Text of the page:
"This was almost a dress rehearsal for the twins' longer surgeries next month," explained UCLA plastic and reconstructive surgeon Dr. Henry Kawamoto Jr., who conducted the 75-minute skin expansion procedure. "The time was well spent discussing what we'll need to do next time and the type of supplies we'll require in the operating room."
Both twins responded well to the anesthesia and surgery. Surgeons encountered a minor problem, however, when inserting one of the four expander balloons.
"The skin in one spot was very thin, and the scalp tore slightly in the groove between their heads," said Kawamoto. "We stitched the wound together, but we will not be able to expand the scalp there until the skin heals."
Surgeons inflated the three remaining balloons with saline solution. Still, UCLA will postpone the separation surgery until the torn tissue heals and is able to be stretched. Doctors do not know how long the delay will be. Because the twins will remain in the hospital, however, Kawamoto will be able to monitor the babies on a daily basis.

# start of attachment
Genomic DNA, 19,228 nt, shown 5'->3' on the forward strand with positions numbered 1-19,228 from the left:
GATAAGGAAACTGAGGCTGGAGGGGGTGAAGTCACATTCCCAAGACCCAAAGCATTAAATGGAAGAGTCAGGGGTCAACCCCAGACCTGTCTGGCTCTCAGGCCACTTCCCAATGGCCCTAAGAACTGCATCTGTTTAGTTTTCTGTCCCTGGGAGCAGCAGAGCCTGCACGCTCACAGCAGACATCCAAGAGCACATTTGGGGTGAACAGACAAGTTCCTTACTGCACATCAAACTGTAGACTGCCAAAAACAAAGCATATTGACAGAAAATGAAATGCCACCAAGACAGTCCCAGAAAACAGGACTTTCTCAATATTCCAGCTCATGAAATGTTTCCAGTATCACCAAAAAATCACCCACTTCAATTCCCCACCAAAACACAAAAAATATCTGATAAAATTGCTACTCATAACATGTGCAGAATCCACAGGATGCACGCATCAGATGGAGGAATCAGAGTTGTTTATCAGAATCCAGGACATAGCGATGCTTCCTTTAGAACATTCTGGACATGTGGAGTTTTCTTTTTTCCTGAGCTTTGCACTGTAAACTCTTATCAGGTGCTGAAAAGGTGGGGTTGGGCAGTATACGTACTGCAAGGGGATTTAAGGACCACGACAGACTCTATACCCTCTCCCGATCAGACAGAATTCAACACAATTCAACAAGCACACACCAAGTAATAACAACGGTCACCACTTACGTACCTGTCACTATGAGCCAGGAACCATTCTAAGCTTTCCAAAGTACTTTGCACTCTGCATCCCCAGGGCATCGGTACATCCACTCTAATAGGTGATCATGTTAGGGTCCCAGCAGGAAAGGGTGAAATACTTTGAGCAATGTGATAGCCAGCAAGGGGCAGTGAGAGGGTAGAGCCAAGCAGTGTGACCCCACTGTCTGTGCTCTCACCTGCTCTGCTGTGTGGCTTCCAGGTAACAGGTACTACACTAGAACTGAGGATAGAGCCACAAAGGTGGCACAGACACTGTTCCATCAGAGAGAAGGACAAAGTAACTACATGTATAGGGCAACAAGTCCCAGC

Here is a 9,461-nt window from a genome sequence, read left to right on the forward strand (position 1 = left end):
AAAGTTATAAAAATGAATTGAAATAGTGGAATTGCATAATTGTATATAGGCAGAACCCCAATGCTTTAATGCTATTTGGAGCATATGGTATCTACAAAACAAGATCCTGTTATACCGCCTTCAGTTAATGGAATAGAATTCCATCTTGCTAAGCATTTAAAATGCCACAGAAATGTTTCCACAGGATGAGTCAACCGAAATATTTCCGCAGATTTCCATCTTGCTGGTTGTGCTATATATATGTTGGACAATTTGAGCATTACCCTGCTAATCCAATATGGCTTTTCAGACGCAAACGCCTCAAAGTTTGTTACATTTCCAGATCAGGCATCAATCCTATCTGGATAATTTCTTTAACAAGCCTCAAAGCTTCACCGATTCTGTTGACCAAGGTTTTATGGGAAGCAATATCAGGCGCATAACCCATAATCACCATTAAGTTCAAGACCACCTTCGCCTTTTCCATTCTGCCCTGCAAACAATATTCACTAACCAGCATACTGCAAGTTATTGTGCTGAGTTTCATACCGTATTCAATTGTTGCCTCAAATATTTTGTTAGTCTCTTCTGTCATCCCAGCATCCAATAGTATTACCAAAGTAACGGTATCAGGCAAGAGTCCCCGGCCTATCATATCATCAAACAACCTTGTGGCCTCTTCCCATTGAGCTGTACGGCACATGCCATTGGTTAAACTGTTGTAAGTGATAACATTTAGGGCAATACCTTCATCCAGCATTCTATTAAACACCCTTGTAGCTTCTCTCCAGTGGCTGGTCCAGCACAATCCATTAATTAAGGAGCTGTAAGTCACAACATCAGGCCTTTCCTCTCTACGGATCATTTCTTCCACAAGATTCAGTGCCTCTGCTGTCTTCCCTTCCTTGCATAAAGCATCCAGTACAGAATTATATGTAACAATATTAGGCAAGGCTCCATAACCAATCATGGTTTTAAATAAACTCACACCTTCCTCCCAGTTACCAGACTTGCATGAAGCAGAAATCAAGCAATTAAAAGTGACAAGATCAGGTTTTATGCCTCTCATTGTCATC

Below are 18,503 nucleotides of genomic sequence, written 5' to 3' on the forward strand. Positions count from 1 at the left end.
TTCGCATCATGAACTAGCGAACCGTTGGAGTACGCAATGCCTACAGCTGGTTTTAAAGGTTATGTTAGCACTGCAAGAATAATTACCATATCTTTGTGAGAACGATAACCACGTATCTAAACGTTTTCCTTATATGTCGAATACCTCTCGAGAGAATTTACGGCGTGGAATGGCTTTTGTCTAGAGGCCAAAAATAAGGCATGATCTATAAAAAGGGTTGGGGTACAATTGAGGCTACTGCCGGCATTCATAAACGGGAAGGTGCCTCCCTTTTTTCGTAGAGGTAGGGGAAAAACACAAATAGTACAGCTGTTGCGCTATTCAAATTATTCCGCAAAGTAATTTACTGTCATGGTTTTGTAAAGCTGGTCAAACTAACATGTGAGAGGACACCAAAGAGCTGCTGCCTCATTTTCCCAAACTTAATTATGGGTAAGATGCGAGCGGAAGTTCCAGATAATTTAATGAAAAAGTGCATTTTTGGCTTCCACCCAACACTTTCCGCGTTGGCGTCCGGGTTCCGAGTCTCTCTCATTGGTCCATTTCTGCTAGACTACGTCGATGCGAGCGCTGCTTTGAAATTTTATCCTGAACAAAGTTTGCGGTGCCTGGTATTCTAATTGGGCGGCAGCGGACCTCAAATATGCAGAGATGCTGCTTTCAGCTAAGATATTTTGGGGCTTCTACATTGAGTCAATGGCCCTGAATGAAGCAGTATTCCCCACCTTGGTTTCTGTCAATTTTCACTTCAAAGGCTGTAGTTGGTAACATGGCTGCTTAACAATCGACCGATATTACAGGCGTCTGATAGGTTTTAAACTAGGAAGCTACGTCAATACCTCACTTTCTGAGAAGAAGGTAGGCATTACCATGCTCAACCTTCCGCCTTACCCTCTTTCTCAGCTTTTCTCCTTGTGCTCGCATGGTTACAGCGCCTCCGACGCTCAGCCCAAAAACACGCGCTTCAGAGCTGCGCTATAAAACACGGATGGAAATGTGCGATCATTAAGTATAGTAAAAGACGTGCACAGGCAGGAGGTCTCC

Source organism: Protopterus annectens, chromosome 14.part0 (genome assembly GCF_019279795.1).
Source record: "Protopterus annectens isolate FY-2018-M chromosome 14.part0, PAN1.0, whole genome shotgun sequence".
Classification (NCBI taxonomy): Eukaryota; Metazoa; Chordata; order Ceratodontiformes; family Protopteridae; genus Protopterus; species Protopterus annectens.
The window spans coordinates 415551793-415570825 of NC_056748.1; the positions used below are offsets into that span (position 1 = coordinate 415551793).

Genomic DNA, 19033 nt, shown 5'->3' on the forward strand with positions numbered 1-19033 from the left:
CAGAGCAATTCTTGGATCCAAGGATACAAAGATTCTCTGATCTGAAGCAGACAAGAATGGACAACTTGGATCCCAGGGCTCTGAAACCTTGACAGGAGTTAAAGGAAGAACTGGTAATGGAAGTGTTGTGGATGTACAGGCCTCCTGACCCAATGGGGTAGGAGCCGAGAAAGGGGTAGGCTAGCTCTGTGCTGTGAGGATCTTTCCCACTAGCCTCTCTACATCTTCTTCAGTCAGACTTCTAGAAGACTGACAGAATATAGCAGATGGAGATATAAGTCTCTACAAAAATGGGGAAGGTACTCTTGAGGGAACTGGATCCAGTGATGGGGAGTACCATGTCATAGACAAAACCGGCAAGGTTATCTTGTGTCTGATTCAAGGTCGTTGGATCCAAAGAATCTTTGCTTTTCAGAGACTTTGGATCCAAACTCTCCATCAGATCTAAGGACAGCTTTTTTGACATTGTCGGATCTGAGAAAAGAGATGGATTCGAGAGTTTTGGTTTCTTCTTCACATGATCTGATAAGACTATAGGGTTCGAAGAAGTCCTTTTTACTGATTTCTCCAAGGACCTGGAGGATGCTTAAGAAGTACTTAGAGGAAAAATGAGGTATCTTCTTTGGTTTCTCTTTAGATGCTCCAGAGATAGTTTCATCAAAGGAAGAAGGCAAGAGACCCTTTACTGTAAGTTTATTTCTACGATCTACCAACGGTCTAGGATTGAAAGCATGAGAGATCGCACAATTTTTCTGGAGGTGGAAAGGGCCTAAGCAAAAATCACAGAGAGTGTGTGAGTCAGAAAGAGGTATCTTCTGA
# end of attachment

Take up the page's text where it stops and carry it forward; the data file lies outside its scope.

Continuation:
Prepping the babies for surgery lasted two hours. After anesthesia, the doctors faced the dilemma of how to best position the twins to gain access to their heads for surgery. After much discussion, the doctors rested one twin on her back, facing up, and the other twin on her abdomen, her face cradled in an open cushion shaped like a donut.
After shaving the infants' hair, the doctors used an ultrasound wand on the girls' heads to detect major blood vessels. These were inked in red on their scalp so surgeons would know where to avoi
Contact: Roxanne Moster
University of California - Los Angeles